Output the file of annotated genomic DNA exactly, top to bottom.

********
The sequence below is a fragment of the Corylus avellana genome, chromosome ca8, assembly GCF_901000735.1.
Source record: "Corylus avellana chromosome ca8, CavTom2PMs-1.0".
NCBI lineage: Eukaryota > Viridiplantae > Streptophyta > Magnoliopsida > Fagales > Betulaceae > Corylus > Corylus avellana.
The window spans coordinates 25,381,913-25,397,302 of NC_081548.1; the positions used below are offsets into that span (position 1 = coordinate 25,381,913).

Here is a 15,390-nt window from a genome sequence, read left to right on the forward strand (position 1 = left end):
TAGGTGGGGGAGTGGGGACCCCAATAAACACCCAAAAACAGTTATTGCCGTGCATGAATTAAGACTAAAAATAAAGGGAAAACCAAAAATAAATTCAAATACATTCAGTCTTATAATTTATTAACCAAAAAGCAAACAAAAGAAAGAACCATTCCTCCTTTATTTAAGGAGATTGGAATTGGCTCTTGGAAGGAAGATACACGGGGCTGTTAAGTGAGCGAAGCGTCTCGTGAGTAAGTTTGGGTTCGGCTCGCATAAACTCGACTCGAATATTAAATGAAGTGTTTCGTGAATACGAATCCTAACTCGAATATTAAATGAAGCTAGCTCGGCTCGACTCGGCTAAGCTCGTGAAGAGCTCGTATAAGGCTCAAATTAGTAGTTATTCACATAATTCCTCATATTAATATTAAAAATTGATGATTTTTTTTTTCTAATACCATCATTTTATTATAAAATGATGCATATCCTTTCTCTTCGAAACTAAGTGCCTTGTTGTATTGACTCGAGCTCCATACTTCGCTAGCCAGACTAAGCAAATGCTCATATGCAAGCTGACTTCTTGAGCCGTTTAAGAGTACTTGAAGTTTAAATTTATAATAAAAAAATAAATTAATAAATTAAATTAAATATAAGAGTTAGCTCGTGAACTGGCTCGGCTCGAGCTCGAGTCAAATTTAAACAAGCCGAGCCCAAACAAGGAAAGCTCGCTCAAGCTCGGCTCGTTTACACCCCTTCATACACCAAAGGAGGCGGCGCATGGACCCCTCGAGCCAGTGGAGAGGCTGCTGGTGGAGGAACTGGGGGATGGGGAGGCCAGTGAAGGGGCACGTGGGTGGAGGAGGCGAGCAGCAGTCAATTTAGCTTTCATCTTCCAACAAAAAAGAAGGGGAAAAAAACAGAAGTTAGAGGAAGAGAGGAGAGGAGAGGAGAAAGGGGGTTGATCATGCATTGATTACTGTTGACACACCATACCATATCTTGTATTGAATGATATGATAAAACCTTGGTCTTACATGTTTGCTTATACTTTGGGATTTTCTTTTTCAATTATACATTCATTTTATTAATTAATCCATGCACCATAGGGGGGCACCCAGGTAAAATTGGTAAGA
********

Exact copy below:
The sequence below is a fragment of the Corylus avellana genome, chromosome ca8, assembly GCF_901000735.1.
Source record: "Corylus avellana chromosome ca8, CavTom2PMs-1.0".
NCBI lineage: Eukaryota > Viridiplantae > Streptophyta > Magnoliopsida > Fagales > Betulaceae > Corylus > Corylus avellana.
The window spans coordinates 25,381,913-25,397,302 of NC_081548.1; the positions used below are offsets into that span (position 1 = coordinate 25,381,913).

Here is a 15,390-nt window from a genome sequence, read left to right on the forward strand (position 1 = left end):
TAGGTGGGGGAGTGGGGACCCCAATAAACACCCAAAAACAGTTATTGCCGTGCATGAATTAAGACTAAAAATAAAGGGAAAACCAAAAATAAATTCAAATACATTCAGTCTTATAATTTATTAACCAAAAAGCAAACAAAAGAAAGAACCATTCCTCCTTTATTTAAGGAGATTGGAATTGGCTCTTGGAAGGAAGATACACGGGGCTGTTAAGTGAGCGAAGCGTCTCGTGAGTAAGTTTGGGTTCGGCTCGCATAAACTCGACTCGAATATTAAATGAAGTGTTTCGTGAATACGAATCCTAACTCGAATATTAAATGAAGCTAGCTCGGCTCGACTCGGCTAAGCTCGTGAAGAGCTCGTATAAGGCTCAAATTAGTAGTTATTCACATAATTCCTCATATTAATATTAAAAATTGATGATTTTTTTTTTCTAATACCATCATTTTATTATAAAATGATGCATATCCTTTCTCTTCGAAACTAAGTGCCTTGTTGTATTGACTCGAGCTCCATACTTCGCTAGCCAGACTAAGCAAATGCTCATATGCAAGCTGACTTCTTGAGCCGTTTAAGAGTACTTGAAGTTTAAATTTATAATAAAAAAATAAATTAATAAATTAAATTAAATATAAGAGTTAGCTCGTGAACTGGCTCGGCTCGAGCTCGAGTCAAATTTAAACAAGCCGAGCCCAAACAAGGAAAGCTCGCTCAAGCTCGGCTCGTTTACACCCCTTCATACACCAAAGGAGGCGGCGCATGGACCCCTCGAGCCAGTGGAGAGGCTGCTGGTGGAGGAACTGGGGGATGGGGAGGCCAGTGAAGGGGCACGTGGGTGGAGGAGGCGAGCAGCAGTCAATTTAGCTTTCATCTTCCAACAAAAAAGAAGGGGAAAAAAACAGAAGTTAGAGGAAGAGAGGAGAGGAGAGGAGAAAGGGGGTTGATCATGCATTGATTACTGTTGACACACCATACCATATCTTGTATTGAATGATATGATAAAACCTTGGTCTTACATGTTTGCTTATACTTTGGGATTTTCTTTTTCAATTATACATTCATTTTATTAATTAATCCATGCACCATAGGGGGGCACCCAGGTAAAATTGGTAAGA